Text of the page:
The first request was for a small pair of sterling silver studs. After my wife and I discussed it, she took him to Providence Place mall – he picked out a pair that had a brushed metal look. They pierced the lobe and put them in.
Honestly, they were so small they were barely noticeable.
Three weeks later, on a Saturday afternoon came the second request. It went something like this:
“Dad, can I get a new pair of earrings?”
“What’s wrong with the ones that you have?
“Nothing. I just want another pair.”
OK, I guess. Nothing too drastic, OK?
“Thanks, Dad. Can I borrow a few bucks?”
And then off he went – this time on his own – to a small smoke shop on Broadway.
About an hour later, he walked through the door, sporting a pair of silver hoops and a pleased look on his face. Still understated but definitely more noticeable than the silver studs.
At the time of this writing, there have been no requests for additional piercings, but I can say with a high degree of confidence that he wants more. I know this because he spoke so spiritedly about the ear-wear and one design specifically. I listened as Jake described an elaborate gauge earring that burrowed through the soft tissue of the lobe, hugged the back of the ear, shiny, scaly, and serpentine-like before punching its way through the cartilage of the upper ear. “It was pretty cool” – “Ah-ha,” I said, one eye on him, the other over his shoulder where I saw his mom, lips pursed, head shaking sharp and short left to right.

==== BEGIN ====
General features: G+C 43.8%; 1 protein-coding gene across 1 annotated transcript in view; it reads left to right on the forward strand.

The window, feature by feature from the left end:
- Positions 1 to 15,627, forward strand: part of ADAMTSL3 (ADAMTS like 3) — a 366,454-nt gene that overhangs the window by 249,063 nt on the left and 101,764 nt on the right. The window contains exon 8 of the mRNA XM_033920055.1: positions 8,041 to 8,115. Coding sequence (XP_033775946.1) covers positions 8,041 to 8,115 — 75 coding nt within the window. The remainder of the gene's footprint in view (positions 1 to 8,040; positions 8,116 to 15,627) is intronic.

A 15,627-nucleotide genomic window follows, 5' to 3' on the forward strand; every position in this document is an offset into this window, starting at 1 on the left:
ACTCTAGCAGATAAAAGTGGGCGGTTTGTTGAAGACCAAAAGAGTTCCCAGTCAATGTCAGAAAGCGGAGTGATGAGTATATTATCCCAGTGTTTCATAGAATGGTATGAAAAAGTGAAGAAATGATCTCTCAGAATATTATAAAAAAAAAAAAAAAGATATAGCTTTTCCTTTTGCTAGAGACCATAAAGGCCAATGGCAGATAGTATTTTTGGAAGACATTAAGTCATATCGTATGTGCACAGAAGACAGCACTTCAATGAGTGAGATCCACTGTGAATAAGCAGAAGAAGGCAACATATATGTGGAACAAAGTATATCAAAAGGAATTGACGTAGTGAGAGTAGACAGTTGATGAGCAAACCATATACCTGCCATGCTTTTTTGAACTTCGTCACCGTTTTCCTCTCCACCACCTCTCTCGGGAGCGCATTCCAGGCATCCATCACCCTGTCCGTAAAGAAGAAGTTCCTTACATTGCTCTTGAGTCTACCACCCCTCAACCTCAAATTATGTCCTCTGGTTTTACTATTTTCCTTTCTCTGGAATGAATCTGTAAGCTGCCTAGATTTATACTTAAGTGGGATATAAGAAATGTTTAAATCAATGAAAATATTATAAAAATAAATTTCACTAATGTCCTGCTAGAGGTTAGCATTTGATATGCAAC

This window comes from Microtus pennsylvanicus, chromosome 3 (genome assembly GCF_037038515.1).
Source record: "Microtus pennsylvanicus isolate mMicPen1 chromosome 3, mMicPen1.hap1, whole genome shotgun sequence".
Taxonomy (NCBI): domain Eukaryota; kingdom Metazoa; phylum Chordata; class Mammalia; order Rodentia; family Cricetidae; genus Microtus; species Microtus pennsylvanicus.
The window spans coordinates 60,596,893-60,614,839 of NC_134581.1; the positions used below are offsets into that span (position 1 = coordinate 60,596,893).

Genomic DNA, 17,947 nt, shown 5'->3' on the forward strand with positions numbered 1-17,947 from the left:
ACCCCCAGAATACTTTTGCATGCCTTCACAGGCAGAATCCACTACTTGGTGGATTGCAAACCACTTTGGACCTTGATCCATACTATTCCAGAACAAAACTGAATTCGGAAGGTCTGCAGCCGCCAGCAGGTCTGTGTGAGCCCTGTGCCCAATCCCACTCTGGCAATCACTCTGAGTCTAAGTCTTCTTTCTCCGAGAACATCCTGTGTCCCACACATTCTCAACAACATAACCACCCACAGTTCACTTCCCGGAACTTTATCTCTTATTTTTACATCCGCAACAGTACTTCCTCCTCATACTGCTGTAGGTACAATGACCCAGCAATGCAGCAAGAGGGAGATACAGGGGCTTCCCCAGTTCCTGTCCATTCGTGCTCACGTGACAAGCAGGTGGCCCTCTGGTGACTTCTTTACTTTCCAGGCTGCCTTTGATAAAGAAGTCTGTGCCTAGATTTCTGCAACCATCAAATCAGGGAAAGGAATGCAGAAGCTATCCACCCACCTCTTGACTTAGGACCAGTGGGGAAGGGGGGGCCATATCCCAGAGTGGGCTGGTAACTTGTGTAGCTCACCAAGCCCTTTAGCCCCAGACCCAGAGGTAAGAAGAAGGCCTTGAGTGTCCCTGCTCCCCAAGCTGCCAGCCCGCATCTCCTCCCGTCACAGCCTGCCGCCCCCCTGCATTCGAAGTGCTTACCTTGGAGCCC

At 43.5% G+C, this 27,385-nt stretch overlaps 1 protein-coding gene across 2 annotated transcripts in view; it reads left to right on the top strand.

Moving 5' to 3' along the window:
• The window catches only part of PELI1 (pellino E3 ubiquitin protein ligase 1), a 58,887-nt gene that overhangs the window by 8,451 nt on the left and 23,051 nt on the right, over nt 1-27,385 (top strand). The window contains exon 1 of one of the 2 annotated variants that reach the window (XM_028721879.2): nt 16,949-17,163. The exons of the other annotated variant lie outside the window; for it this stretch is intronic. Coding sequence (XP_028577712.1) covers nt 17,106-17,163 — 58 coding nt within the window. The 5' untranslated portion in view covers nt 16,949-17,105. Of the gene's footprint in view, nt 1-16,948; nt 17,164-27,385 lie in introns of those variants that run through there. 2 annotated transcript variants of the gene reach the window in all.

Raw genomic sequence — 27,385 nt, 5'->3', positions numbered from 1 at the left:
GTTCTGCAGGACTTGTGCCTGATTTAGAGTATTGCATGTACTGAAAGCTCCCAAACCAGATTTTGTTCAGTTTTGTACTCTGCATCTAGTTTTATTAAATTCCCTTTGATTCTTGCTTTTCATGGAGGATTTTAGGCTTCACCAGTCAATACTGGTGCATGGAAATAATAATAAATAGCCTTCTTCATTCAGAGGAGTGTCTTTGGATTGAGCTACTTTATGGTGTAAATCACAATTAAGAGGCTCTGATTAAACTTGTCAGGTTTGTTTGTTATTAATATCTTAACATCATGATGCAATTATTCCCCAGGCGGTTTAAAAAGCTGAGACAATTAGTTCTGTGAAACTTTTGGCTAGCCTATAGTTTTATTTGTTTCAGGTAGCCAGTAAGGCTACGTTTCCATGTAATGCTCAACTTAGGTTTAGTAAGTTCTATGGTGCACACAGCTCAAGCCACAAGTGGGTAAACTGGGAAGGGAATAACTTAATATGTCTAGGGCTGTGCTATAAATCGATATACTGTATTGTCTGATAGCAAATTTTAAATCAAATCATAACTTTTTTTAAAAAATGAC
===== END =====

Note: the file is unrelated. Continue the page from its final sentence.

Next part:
The earring thing is a relatively new development with our 17-year-old. Until recently, the only time the subject of earrings came up was in hushed tones around the kitchen table about what to get mom for mother’s day or her birthday or for Christmas. I remember the proud smiles he and his younger brother would share when mom opened her lovely froggy or dragonfly or starfish earrings.
Those were simpler times when earrings were just jewelry. Now I’m forced to think about earrings through the dark and edgy prism of teenage self-discovery.
I’m not too worried about this latest development, to be perfectly truthful. I see it as a relatively common and benign step towards self-expression – It’s all good, in my view.
My wife, on the other hand, is a little more hesitant. She worries about the potential snowball effect – might ear piercing be a gateway to nipple rings and a torso of tattoos? Might we wake up one morning to a Dennis Rodman situation across our kitchen table? Although I doubt this will happen, we have an obligation to our son to put some healthy boundaries in place – mainly because teenagers can’t see life beyond the front door.
I don’t want my son setting off metal detectors at the airport or having to explain to an angry and hard-of-hearing beachcomber why his MineLab Excalibur II keeps beeping whenever he approaches Jake’s blanket.
So, a few guidelines:
- A face should always have fewer safety pins than a cloth diaper. Better yet, no safety pins are allowed.
- For every piercing under consideration, your child must ask himself whether or not the same piercing would look OK on mom or dad. If the answer is no, he should not proceed – Jake, you won’t be a teenager forever.
- Always consider how your face will look when you remove the piercings – if you envision a crater-filled landscape created courtesy of a madman with a hole puncher and staple gun – then think about scaling back a bit.
I suppose that’s it for now, Jake.
Please keep these guidelines in mind next time you venture out. By the way, I like the hoops – they suit you.